Director: Zal Batmanglij
Starring: Christopher Denham, Nicole Vicius, Brit Marling, Davenia McFadden.
Written by: Brit Marling and Zal Batmanglij
Running Time: 85 mins
Release date: 3rd August 2012
Remember the first time you saw Donnie Darko? (If you haven’t seen Donnie Darko, why not?) How did you feel? Did you feel cheated or, like me, did you feel that you have experienced a masterpiece that challenged you mentally? I never thought I would see a film like that again…until now. The Sound of my Voice is a truly amazing experience because it manages to manipulate you and draw you in then leave you scratching your head by the end.
Peter and Lorna are making a documentary together about cults. They have been accepted into one and each night, they are told to strip, shower, are blind-folded and handcuffed and driven to a mysterious house where they are sent into the basement to await the cult’s leader, a beautiful blonde woman named Maggie. Hooked up to oxygen and having blood transfusions, Maggie offers something that other cults don’t. She claims to come from the future and is willing to share her wisdom to the chosen few. At first Peter and Lorna aren’t convinced and refuse to believe but as time passes, they are drawn into a much darker and stranger world that could ultimately tear them apart.
Starting off quite slowly, this is a film that doesn’t need to rush to get its point and you find yourself literally listening to every single word that is spoken, as if you are becoming one of the cult members. It is all credit to the writing, from director Zal Batmanglij and Brit Marling, who also plays Maggie. This is a script of such high quality and you are taken in by the lyricalness of the piece, the overall tone. Batmanglij’s direction is also perfect for the piece, never allowing his actors to overact but also relying heavily on the silences. And boy, are they noticable! There is also a nice sub-plot involving a girl from a school that Peter is working at (but I won’t spoil it for you).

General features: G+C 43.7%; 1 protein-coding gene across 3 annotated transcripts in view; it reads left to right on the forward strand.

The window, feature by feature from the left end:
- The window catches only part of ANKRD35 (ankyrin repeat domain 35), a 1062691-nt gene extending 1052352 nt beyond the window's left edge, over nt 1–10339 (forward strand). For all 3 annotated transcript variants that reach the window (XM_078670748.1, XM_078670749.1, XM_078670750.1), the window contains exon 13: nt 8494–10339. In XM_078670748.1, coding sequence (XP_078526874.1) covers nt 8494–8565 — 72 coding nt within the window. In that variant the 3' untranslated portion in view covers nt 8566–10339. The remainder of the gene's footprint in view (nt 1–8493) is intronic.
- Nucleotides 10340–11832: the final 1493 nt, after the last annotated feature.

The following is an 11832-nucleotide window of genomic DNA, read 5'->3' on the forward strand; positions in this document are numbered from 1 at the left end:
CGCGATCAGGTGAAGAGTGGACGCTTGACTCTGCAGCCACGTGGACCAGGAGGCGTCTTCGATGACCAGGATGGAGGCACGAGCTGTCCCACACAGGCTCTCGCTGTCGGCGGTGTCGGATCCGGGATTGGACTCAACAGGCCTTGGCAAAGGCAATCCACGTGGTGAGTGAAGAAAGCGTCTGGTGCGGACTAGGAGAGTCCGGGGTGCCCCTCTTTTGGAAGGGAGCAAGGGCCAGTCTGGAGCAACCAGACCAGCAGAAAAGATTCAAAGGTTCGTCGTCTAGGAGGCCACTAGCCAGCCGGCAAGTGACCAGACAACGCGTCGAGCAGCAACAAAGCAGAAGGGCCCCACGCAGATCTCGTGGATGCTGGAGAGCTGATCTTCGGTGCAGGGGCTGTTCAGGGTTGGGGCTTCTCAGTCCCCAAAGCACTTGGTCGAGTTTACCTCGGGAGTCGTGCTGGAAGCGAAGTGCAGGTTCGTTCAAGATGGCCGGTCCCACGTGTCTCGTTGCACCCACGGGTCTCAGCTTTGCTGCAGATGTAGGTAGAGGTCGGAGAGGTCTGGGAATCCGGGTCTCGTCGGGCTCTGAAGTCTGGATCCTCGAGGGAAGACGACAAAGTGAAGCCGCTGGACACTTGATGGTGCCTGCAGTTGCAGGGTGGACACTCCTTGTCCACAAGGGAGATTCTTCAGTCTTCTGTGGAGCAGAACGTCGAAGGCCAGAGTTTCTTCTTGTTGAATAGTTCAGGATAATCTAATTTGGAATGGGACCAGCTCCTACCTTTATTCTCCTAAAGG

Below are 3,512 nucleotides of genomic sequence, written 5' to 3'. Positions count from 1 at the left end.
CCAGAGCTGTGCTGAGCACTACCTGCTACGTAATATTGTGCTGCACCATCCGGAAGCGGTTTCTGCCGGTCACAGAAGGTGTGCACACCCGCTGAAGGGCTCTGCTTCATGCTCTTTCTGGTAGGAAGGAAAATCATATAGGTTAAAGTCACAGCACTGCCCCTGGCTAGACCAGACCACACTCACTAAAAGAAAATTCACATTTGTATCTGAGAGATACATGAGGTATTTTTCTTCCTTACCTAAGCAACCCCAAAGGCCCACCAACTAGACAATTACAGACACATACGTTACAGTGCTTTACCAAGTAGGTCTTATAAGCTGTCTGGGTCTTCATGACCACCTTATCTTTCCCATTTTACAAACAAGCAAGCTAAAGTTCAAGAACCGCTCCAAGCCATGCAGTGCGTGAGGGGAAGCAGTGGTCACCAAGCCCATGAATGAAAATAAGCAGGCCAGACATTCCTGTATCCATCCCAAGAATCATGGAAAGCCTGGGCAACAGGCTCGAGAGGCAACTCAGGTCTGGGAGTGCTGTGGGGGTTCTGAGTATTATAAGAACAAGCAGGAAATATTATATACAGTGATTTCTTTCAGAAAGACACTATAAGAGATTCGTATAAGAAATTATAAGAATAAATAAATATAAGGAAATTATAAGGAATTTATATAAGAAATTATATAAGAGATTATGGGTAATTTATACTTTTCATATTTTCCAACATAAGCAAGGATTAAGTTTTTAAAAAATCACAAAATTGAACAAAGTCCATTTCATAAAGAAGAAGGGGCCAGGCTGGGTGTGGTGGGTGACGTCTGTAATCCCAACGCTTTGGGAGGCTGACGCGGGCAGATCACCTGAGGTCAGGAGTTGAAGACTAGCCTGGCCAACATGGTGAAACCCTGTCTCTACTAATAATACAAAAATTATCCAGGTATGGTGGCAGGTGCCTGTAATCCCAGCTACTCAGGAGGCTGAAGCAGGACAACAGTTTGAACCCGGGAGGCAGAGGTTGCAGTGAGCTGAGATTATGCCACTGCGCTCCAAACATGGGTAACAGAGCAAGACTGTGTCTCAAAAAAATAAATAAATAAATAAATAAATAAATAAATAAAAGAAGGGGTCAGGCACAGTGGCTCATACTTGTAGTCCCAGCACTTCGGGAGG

With very little in soundtrack or music, the film has long moments when nothing is said and yet so much actually is and thankfully at the screening I saw it, the audience understood this and not a rustle from a popcorn bag could be heard.
The performances are riveting too. Christopher Denham, as the cynical Peter, is magnificent. His is a quiet, controlled performance that carries so much of the film. The scene in which he has to open up about his mother is truly heart-stopping, also considering the consequences (I won’t give too much away, just I advise you not to eat anything while watching!) As his partner, Lorna, beautiful, turned-up nosed Nicole Vicius is also very strong. Not given a scene like Denham, she still is incredibly believable and you feel for her.
Then there is Ms Marling. A stunningly looking young woman who manages to grab you and keep your attention throughout. You are almost hypnotised by her as she delivers some very long speeches. Last year she graced the screens with the equally strange, Another Earth (which she also co-wrote) she is a talent that will be well worth keeping an eye on.
At a slender 85 mins, this is a film that doesn’t outstay its welcome and the use of just a few simple settings, mostly in the stark basement, it never gets boring either. Not once did I look at my watch or start getting the numb bum that I experience when a film has lost me, it offers so much to talk about that I am sure it will stay with me for a very long time.
If you like your films with lots of action and a nice, neat ending then it’s best you look for your entertainment elsewhere. However, if you want to be treated like an adult and with some intelligence, then I urge you to see this truly awesome film. After all the fairly mundane and mediocre rubbish I have seen lately, it is so refreshing to have a film that has completely blown me away. It could be one of my films of the year…or even, THE film of the year.